Setting team goals at the start of the quarter provides direction for each individual member of the group. For instance, a conversation about team goals includes expectation setting, plans for accountability, and specific deadline dates. This way, every member leaves the first meeting feeling competent about their part, knows exactly how they contribute to the project, and will be more likely to meet team deadlines. In the past, groups that I’ve worked with that skipped this step often had to deal with excuses close to the project deadline date. A group member will conveniently claim to “forget” the project deadline or not realize exactly how important their contribution is to the team.

    Another fun project management platform is Notion. This is a aesthetically, pleasing and effective tool that can easily be modified to accommodate any team format. This site also has the ability to read code, so the possibilities are endless when it comes to customizing your workspace.

  18. When working on collaborative projects in the past, I have had a lot of great experiences with Canva, Keynote, and Google Drive. I find Canva to be amazing because, in contrast to Google Drive in my opinion, there are tons of amazing pre-designed templates for everything from posters, presentations, brochures, and more. On top of that, I find it just as easy to collaborate on as google drive. As one member of a group types, the document updates on everyone else’s screen in real time. A lot of the same things I just said about Canva goes for Keynote as well. I find Keynote to be far more user-friendly and intuitive than powerpoint and it also has a great collaboration feature that works just like Google Slides’ does.

    With that all being said, I do think it helps to get my group’s thoughts down on a shared document like Google Docs before hand. I think that having a group chat set up (on any format really) is also a great way to keep in touch with other group members. I do really miss being able to meet up with my group members in person though…that was always my favorite way to work with groups and share our ideas. 🙁 I will say that technology has made group collaboration a lot easier!

  19. I have learned about so many resources reading through these responses and am excited to learn to use some of them! In the past, however, I have used Google drives primarily, along with GroupMe, weekly Zoom meetings, and text. Strategies that have worked well with me typically follow a similar pattern. Once the group is established, we get to know each other and each others’ strengths (and weaknesses), and exchange phone numbers. Then synchronously, we set timelines, goals, and expectations for ourselves and each other.

    With this strategy, I have found it is important to make sure that people are comfortable enough to reach out if they are struggling and sometimes set boundaries, such as times that they would rather not be reached at (ie: after midnight). In my group projects both with my club and classes, this has been especially important since COVID and all the stress and variability that comes with it (family, wifi, sickness, housemates, state of the country, stress, etc) on top of more ‘normal’ stresses such as classes. Personally, I love having this balance of goals and personal responsibilities while also supporting each other, having each other’s numbers to reach out if someone is having a hard time so that the rest of the team can help tie up any loose ends. Like many classmates were saying I think the approach of individual responsibilities and good collaboration is critical, and we should be held accountable to what we commit to, but I also think that part of good communication is being able to help if a teammate is struggling or ask for help if you are. I find that when the team also has a good relationship and are excited about the project or their part, it makes it easier to do it and do it well. Because we all seem to be excited about this minor and the learning that comes with it, I expect this will come naturally.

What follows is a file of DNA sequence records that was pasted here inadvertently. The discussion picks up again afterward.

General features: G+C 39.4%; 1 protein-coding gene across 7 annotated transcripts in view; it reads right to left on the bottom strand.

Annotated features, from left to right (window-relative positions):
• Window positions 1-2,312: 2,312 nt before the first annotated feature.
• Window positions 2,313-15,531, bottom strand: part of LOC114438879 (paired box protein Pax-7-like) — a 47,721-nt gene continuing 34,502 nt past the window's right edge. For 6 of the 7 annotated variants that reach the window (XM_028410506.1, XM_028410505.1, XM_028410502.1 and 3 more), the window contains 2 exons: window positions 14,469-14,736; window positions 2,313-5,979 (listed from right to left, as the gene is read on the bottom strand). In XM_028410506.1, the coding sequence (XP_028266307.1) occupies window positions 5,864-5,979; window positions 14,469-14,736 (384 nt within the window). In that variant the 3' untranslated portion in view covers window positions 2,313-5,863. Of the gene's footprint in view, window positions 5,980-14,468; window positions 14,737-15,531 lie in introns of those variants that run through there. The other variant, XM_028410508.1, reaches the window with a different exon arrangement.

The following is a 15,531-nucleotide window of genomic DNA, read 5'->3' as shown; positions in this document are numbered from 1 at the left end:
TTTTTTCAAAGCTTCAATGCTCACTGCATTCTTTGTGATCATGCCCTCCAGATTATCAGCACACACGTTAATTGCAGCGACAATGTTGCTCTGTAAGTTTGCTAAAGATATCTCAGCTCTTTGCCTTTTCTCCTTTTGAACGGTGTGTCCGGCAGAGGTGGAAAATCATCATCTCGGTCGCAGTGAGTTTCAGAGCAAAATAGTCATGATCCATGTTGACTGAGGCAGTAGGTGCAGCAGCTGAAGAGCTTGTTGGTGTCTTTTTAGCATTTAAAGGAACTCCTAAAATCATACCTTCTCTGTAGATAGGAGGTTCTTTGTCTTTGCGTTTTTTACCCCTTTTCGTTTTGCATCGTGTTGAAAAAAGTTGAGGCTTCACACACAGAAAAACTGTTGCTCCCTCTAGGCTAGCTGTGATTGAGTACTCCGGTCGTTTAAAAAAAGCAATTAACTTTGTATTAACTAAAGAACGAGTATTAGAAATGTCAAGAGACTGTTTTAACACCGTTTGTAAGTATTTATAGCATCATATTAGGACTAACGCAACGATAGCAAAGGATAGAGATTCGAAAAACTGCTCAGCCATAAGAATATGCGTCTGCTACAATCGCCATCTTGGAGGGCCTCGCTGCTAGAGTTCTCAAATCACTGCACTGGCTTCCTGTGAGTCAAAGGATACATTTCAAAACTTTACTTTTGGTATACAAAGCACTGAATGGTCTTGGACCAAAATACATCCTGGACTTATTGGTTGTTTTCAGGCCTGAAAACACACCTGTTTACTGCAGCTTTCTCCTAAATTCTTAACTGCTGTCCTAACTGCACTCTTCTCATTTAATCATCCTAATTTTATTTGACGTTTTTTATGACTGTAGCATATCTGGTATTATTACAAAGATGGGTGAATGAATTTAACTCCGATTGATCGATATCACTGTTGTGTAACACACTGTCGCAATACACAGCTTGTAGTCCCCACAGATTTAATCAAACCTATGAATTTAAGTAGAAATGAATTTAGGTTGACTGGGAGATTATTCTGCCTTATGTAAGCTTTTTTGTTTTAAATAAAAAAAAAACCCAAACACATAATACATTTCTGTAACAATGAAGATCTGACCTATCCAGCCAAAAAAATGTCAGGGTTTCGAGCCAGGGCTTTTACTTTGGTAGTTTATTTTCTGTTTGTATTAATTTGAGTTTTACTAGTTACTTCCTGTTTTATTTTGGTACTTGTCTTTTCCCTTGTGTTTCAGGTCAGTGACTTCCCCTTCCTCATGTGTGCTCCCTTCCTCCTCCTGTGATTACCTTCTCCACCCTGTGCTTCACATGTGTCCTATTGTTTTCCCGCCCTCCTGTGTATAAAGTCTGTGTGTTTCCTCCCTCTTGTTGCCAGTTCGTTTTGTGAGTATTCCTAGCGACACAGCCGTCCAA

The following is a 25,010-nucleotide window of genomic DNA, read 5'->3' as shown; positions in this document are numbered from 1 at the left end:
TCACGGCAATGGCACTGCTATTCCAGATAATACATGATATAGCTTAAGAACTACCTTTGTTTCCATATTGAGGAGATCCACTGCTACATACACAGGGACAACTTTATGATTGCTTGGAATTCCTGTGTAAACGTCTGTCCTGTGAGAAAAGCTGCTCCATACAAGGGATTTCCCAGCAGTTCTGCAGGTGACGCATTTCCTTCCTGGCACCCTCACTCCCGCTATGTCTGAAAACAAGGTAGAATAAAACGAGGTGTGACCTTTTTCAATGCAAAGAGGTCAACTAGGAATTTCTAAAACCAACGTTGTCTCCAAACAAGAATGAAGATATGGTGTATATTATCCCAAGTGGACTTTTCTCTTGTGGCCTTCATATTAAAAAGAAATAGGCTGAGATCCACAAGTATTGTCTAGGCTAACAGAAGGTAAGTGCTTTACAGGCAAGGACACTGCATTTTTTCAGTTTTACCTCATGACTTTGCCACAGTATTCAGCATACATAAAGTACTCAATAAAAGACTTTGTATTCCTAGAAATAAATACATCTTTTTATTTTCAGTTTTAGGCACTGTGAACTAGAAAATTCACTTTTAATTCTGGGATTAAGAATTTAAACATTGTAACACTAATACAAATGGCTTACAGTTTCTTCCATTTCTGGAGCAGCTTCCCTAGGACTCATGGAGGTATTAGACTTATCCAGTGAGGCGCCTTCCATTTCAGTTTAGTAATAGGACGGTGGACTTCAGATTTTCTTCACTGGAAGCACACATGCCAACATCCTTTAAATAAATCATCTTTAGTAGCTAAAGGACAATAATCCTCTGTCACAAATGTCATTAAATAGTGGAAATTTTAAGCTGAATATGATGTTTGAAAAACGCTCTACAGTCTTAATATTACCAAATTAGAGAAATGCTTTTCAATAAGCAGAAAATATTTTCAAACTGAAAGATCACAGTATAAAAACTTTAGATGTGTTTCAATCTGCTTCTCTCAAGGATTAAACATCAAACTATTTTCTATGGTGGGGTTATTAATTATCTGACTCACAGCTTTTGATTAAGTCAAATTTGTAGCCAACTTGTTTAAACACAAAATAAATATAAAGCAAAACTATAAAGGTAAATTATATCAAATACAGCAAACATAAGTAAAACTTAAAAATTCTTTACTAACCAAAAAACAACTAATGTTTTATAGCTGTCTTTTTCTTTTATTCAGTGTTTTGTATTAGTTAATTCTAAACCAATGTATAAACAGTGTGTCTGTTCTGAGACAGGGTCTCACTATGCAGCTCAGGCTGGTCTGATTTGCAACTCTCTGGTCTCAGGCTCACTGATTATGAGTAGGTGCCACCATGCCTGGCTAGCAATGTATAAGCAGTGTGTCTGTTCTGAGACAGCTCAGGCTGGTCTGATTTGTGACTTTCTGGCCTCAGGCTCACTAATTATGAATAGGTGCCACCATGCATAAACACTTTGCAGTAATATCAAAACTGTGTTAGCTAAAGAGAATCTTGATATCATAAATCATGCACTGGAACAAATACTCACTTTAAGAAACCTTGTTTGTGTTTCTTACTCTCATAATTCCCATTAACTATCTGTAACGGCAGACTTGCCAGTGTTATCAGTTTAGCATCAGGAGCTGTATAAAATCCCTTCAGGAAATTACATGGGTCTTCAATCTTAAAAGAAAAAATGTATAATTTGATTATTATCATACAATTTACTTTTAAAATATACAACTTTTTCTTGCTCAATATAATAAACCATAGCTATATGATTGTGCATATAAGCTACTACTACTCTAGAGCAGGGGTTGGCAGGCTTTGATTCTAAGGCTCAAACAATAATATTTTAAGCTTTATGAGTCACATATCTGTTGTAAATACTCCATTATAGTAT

20. One of the most important strategies for collaborative projects is ensuring that there is a clear line of communication and actionable project goals/KPIs. For one of my projects last quarter, our PM set up a Jira board + created a Github, and I thought it was really helpful to have the documentation and be able to refer to our weekly and overall goals. Additionally, I’ve found tools like Slack to be really helpful for communicating with my teammates.

    Some of the tools that I’ve used for collaborative projects in design are Figma and Zeplin. I like using Figma for simpler graphic design work or UX design projects because I can work with other people in real time, and the commenting feature makes it super easy to collaborate. Zeplin is really good for collaborating with developers as well and creating design documentation.

  21. I’ve typically just used text and email to discuss group work. It generally helps to assign specific tasks/sections to people and to have deadlines to help keep people accountable. Group work has been a bit more difficult during the pandemic, but I’ve been able to do a lot of good work by setting up zoom meetings with group members. It’s helpful to run through the assignment as a group or to practice a presentation beforehand in order to make sure that everything runs smoothly.

    As for technology, I’ve stuck to the basic Google products (docs, slides etc.). However, I’ve heard good things about Canva Slides so my group will attempt to use it for the BSG analysis.